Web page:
Could we train dogs to sniff out COVID-19?
Some researchers think so — and they’re hoping to enlist canines in the fight against the novel coronavirus.
Dogs are well-known for their special superpower: a keen sense of smell. In fact, dogs have up to 300 million olfactory receptors in their noses, compared to about 6 million in humans. A big part of a dog’s brain devotes itself to analyzing smells.
Over the years, humans used dogs to sniff out game animals, explosive charges, pests, and even illicit substances.
But did you know that dogs also have the ability to sniff out deadly diseases and other ailments? It’s true! Those finely tuned noses can detect malaria, diabetes, certain types of cancer and Parkinson’s disease.
So, dogs can smell other diseases. Is it possible that they could use their snouts to detect the novel coronavirus by scent?
Researchers at the University of Pennsylvania think so. They’re testing a pack of eight Labrador retrievers to see if they can detect an odor unique to SARS-CoV-2, the virus responsible for COVID-19.
If they are successful, this approach could offer a quick, non-invasive way to screen people in businesses, hospitals, airports, train stations, or ports of entry.
Researchers are hopeful that the dogs will be successful. Especially based on previous research from the London School of Hygiene and Tropical Medicine (LHSTM), where they studied dogs’ ability to sniff out malaria.
“Our previous work demonstrated that dogs can detect odors from humans with a malaria infection with extremely high accuracy — above the World Health Organization standards for a diagnostic,” said Professor James Logan, Department Head of Disease Control at LSHTM.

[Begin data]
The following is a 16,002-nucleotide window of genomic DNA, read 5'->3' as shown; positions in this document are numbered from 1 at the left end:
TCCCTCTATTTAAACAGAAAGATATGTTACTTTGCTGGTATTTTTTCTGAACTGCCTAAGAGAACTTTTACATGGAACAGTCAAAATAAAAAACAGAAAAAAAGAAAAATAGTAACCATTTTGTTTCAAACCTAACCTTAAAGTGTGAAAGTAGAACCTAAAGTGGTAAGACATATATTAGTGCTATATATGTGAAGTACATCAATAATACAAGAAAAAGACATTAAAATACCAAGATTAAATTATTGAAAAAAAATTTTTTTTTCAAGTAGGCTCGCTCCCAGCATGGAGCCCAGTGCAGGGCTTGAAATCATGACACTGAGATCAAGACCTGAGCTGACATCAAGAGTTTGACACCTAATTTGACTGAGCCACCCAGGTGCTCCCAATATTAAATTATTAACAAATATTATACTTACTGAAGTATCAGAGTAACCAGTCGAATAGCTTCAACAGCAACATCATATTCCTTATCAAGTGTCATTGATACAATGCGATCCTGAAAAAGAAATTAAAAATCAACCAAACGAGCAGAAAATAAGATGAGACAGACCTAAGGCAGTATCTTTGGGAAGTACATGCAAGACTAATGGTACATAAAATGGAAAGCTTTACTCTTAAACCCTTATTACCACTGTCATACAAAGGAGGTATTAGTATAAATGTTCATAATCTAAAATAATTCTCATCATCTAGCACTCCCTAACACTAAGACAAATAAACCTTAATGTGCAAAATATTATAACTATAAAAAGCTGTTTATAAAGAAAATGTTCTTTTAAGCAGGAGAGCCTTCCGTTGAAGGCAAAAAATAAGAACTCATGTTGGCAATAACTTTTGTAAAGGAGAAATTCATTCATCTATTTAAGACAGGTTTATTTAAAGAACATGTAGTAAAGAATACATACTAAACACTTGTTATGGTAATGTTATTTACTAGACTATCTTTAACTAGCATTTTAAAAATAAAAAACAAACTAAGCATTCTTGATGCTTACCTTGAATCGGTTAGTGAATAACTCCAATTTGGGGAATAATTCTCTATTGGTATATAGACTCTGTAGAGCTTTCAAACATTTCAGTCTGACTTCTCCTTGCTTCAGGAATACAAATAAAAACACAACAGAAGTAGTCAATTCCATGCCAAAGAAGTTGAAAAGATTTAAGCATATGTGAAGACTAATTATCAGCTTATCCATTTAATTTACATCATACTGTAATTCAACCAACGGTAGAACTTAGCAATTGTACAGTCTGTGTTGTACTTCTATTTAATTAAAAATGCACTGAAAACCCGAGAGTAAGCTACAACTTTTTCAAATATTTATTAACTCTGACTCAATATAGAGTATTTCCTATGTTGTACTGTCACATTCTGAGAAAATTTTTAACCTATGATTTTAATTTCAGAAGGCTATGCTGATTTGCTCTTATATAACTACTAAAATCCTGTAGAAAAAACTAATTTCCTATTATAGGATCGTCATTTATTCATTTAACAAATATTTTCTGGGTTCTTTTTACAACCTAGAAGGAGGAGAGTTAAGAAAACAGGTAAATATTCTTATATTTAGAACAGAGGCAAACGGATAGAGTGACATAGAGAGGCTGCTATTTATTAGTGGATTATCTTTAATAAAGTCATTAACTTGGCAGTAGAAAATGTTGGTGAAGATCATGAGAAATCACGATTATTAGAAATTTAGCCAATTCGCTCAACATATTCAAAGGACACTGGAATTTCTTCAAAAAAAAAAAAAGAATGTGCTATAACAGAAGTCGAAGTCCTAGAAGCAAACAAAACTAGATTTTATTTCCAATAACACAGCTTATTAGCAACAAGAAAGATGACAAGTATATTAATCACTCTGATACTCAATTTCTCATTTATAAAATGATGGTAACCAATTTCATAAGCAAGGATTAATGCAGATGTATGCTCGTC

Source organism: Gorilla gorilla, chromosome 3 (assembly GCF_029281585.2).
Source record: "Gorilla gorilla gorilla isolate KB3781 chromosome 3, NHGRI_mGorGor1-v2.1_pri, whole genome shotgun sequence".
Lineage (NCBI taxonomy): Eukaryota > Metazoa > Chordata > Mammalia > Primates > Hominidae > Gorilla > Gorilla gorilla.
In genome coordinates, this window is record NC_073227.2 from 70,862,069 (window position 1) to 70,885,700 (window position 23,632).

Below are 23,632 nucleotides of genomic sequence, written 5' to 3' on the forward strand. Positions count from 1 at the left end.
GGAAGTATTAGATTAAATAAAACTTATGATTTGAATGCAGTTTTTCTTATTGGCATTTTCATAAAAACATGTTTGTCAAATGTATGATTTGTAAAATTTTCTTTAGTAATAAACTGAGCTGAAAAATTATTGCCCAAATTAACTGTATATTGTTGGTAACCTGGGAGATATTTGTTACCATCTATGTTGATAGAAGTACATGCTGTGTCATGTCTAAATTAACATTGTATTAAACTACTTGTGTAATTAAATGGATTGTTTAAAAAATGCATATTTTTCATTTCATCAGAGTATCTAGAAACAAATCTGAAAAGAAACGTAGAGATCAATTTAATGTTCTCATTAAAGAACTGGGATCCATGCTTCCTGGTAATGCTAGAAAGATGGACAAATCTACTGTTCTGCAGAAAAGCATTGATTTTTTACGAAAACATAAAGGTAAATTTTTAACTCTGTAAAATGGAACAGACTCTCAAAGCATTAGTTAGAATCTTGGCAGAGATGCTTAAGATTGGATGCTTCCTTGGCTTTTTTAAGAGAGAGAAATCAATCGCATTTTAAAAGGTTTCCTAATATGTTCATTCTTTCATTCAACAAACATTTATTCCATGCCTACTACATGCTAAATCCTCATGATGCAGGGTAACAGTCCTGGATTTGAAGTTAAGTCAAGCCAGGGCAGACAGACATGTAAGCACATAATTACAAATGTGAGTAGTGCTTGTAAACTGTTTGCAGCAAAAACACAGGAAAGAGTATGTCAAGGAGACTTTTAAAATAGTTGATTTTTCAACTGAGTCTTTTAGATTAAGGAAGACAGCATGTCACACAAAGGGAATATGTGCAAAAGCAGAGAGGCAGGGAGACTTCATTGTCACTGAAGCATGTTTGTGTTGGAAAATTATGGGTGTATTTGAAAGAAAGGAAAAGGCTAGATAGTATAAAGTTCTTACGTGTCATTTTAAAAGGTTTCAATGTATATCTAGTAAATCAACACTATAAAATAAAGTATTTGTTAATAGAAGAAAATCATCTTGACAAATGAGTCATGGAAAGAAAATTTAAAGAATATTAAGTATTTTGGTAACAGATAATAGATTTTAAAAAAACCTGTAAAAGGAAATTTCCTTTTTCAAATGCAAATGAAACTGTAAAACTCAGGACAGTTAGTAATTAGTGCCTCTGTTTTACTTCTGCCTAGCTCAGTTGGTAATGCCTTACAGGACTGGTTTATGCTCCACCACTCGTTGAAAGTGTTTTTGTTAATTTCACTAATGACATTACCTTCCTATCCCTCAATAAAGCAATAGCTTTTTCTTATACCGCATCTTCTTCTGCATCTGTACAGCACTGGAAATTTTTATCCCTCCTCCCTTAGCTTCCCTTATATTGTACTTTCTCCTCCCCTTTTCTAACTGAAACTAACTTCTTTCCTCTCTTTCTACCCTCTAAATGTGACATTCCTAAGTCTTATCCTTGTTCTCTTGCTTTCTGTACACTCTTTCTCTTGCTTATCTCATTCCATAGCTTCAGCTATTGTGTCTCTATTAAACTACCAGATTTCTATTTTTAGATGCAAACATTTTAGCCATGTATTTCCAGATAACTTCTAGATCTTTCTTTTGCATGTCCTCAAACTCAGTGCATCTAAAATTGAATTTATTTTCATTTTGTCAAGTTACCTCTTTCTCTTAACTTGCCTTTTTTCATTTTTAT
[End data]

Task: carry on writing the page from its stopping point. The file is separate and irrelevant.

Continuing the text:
“Viruses do, in fact, have specific odors,” said Cynthia M. Otto, Director of the Working Dog Center at the University of Pennsylvania School of Veterinary medicine. “It’s possible that this specific odor may be due [to the] virus itself, a compound produced by the virus after infecting cells, or a hybrid of these two possibilities.”
The Labradors will train for three weeks using a process called odor imprinting. Dogs will be exposed to saliva or urine collected from COVID-19 positive hospital patients. They will be rewarded with food when they pick out the correct samples. They will then be tested to see if they can pick out COVID-19 positive individuals.
If the dogs can reliably identify people infected with the virus, they could be a beneficial tool. Dogs could aid in early detection of cases, identifying asymptomatic carriers, and helping in places where tests are in short supply.